Criminal Sessions Case No. 183 OF 2017, UGANDA V O.J (A Juvenile) Before: Hon Justice Stephen Mubiru, Judgment On 6th August, 2018
When this case came up for plea, the juvenile offender was indicted with the offence of Aggravated Defilement c/s 129 (3) and (4) (a) of the Penal Code Act.
On 1stFebruary 2017, the victim left home at around 11 am to go and fetch water. On her way to the well, she met someone who requested her to go with him to his room that there was someone who wanted to talk to her on the phone. The offender asked the victim to pick the phone on his bed behind the curtain. He followed her behind the curtain and had sexual intercourse with her. Her brother followed her and found her having sexual intercourse with the offender in his room. The offender fled leaving the brother with the sister in the room. The brother reported to the father who reported to the police and the offender was arrested and indicted. On examination, the victim was found to be 13 years old and the offender was found to be 18 years with full dental formula and fully developed secondary characteristics. Both police forms; P.F. 3A and P.F 24A and the immunization card were tendered as part of the facts. Having pleaded guilty, the judge ascertained that the facts as stated by the state prosecutor were true and found the offender responsible for the offence of Aggravated Defilement c/s 129 (3) and (4) (a) of The Penal Code Act. Submitting in aggravation, the prosecution proposed that the victim having been introduced to sex at an early age, and the victim having been on remand for a year, he should be given 2 years custodial order. In response, the learned defence counsel Ms. Harriet Otto prayed for lenient disposition orders on grounds that; the juvenile offender has pleaded guilty and not wasted time. He is very remorseful. He has spent one year and six months on remand. At the time of arrest he was in senior three at Gulu Senior Secondary School. He is still a young person and if given time to go back he has learnt a lesson on remand and can still be useful. She prayed for lenience and proposed that under section 94 of The Children Act, he should be cautioned and released.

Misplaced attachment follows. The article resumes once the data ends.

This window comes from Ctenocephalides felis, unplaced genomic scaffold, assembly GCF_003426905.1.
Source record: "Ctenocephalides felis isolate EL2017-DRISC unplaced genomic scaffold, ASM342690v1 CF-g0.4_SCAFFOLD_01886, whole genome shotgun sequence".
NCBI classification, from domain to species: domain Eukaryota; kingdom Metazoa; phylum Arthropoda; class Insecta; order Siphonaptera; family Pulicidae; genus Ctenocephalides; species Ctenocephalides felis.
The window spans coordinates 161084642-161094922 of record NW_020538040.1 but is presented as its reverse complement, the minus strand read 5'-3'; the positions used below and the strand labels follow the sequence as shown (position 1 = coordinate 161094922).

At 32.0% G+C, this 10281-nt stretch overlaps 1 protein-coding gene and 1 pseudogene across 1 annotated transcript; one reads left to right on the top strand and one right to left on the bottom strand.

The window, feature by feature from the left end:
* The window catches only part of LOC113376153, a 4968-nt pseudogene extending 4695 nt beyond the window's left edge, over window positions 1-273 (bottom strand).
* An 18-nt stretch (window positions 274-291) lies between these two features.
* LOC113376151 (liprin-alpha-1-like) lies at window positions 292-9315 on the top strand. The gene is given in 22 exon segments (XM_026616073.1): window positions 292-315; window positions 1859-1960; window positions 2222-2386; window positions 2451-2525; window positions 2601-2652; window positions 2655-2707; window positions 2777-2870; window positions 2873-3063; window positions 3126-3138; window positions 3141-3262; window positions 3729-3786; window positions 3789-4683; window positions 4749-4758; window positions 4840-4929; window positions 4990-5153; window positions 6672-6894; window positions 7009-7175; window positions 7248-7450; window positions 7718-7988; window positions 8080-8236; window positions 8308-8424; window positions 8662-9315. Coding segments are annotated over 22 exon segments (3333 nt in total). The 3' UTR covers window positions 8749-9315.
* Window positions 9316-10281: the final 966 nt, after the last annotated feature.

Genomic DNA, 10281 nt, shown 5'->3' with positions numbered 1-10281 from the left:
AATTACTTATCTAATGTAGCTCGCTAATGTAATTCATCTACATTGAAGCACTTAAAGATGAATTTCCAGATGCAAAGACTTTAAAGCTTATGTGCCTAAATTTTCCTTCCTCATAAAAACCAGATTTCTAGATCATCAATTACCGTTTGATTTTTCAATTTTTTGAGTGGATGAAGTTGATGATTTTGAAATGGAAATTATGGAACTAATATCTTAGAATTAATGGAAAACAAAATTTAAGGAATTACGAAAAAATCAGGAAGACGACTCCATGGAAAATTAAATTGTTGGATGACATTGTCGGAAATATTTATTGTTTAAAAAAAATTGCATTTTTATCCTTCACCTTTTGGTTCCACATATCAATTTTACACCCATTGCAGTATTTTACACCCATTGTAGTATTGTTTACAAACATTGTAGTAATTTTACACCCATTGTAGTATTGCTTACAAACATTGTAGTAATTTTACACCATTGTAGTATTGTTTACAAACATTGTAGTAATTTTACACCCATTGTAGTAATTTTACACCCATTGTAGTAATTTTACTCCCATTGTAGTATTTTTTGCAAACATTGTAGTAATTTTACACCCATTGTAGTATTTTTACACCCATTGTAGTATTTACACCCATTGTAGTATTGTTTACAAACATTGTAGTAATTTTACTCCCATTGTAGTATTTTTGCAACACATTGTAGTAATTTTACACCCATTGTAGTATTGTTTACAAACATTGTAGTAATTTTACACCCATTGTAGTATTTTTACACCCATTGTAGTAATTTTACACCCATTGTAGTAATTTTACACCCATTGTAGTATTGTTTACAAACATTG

The offender having pleaded guilty and being remorseful, the children act calls that where the child has been on remand, at sentencing, the remand period should be considered. In the result, the offence charged is not serious to have called for a maximum sentence of 3 years, since the offender has already been on remand, “time served” is an appropriate punishment for the juvenile offender and he should accordingly be set free unless he is being held for other lawful reason.